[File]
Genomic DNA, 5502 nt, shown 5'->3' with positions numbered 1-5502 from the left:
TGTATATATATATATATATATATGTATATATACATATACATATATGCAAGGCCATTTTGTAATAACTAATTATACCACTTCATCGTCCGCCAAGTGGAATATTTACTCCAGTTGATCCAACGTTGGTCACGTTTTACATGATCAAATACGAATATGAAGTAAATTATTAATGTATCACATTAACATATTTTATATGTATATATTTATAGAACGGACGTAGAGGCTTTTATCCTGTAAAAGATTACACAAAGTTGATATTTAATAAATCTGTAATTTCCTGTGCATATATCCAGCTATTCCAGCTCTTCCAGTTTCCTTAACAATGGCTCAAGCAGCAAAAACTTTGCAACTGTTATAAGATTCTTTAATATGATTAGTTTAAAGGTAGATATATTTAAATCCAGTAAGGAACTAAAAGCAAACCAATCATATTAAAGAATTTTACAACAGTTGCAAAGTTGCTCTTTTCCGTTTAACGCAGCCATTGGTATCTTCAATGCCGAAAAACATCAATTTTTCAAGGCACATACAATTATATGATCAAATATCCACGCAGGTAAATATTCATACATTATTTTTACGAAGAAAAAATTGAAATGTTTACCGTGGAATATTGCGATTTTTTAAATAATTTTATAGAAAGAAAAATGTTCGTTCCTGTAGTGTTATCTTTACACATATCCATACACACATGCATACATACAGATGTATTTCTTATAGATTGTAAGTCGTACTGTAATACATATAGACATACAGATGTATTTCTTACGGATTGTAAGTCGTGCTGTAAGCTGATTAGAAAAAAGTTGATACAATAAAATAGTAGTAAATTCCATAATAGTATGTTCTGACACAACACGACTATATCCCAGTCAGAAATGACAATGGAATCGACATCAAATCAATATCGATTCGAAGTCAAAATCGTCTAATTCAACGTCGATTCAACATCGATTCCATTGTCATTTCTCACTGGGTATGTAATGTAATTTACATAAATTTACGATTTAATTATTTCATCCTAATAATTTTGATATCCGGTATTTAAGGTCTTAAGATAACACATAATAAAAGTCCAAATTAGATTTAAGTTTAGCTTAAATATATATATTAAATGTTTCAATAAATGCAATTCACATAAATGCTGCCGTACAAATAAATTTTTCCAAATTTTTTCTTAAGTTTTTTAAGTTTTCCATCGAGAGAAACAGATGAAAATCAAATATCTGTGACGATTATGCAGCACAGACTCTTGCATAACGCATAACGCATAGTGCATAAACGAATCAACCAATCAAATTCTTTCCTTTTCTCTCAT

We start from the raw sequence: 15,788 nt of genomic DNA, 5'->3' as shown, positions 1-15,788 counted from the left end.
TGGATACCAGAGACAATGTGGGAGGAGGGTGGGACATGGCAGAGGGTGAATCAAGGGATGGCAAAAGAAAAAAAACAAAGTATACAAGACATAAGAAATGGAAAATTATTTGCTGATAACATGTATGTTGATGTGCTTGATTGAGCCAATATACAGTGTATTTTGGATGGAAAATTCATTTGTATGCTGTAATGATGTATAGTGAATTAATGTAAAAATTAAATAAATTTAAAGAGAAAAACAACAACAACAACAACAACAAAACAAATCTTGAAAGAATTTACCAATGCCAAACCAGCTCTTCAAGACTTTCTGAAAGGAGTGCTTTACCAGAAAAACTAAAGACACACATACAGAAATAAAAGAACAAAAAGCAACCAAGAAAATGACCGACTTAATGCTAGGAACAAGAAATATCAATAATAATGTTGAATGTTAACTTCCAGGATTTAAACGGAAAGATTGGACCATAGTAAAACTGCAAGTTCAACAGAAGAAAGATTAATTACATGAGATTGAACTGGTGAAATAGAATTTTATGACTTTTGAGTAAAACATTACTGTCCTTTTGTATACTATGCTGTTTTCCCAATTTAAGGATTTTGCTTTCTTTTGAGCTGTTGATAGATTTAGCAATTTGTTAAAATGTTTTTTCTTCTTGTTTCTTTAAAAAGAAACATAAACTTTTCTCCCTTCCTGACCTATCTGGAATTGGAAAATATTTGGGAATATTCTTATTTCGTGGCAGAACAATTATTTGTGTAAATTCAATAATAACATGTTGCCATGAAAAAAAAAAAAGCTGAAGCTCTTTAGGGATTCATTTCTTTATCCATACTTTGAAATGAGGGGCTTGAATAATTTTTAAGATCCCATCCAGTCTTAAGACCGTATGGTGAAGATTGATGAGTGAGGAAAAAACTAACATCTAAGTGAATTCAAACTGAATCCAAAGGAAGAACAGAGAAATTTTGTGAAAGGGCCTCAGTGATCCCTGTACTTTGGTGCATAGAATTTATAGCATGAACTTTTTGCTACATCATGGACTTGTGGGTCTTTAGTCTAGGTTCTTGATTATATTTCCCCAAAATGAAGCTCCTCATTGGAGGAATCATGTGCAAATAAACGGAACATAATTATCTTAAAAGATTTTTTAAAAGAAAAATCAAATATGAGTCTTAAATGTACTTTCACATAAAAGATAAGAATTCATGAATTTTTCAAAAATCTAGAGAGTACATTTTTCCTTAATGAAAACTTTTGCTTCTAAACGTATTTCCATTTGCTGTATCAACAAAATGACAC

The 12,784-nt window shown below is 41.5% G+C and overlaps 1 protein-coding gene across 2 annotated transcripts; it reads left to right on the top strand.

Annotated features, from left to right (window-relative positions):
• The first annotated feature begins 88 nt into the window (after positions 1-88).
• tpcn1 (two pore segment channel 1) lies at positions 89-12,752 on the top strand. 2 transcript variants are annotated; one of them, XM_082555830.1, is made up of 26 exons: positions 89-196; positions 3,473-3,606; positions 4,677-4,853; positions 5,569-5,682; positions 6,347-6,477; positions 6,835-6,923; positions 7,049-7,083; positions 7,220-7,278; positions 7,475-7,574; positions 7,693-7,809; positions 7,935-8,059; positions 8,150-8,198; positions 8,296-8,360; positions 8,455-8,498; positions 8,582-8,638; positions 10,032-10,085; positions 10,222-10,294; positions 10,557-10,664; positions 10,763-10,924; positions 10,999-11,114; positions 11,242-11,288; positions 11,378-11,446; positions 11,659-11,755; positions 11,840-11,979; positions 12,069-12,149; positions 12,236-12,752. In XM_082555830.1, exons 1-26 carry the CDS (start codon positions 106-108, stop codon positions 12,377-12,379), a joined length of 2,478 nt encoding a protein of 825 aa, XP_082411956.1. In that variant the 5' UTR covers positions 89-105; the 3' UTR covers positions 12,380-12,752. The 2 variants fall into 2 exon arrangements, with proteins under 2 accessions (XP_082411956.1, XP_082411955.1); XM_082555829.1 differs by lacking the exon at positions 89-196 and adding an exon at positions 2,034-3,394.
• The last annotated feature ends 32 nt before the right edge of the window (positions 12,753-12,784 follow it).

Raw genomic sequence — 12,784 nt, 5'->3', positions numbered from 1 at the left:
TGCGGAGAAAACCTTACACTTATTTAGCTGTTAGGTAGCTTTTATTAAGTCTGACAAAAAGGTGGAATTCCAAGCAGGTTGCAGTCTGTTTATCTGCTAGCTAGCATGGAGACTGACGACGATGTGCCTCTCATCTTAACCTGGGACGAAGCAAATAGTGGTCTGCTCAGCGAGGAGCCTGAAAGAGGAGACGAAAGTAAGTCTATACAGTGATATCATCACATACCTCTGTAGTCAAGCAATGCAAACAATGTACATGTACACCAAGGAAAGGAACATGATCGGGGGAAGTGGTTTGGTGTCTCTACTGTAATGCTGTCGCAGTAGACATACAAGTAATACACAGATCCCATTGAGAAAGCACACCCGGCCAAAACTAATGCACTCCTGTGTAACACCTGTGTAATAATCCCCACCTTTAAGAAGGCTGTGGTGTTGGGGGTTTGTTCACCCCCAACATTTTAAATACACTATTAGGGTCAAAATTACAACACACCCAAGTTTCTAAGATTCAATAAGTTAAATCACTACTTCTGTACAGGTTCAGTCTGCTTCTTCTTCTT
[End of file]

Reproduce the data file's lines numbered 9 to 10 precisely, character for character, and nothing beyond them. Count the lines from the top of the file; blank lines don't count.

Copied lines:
• The last annotated feature ends 32 nt before the right edge of the window (positions 12,753-12,784 follow it).

Raw genomic sequence — 12,784 nt, 5'->3', positions numbered from 1 at the left: